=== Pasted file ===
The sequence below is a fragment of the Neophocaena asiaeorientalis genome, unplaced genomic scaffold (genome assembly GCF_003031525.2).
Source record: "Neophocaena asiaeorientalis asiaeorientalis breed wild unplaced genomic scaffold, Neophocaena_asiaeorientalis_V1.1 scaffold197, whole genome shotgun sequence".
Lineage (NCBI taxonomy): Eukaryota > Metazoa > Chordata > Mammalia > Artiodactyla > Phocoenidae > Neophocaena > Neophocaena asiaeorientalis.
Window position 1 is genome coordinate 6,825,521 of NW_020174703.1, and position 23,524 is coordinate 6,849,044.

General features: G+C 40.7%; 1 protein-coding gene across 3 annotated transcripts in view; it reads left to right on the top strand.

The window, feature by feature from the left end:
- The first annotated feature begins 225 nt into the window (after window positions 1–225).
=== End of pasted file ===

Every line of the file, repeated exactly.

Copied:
The sequence below is a fragment of the Neophocaena asiaeorientalis genome, unplaced genomic scaffold (genome assembly GCF_003031525.2).
Source record: "Neophocaena asiaeorientalis asiaeorientalis breed wild unplaced genomic scaffold, Neophocaena_asiaeorientalis_V1.1 scaffold197, whole genome shotgun sequence".
Lineage (NCBI taxonomy): Eukaryota > Metazoa > Chordata > Mammalia > Artiodactyla > Phocoenidae > Neophocaena > Neophocaena asiaeorientalis.
Window position 1 is genome coordinate 6,825,521 of NW_020174703.1, and position 23,524 is coordinate 6,849,044.

General features: G+C 40.7%; 1 protein-coding gene across 3 annotated transcripts in view; it reads left to right on the top strand.

The window, feature by feature from the left end:
- The first annotated feature begins 225 nt into the window (after window positions 1–225).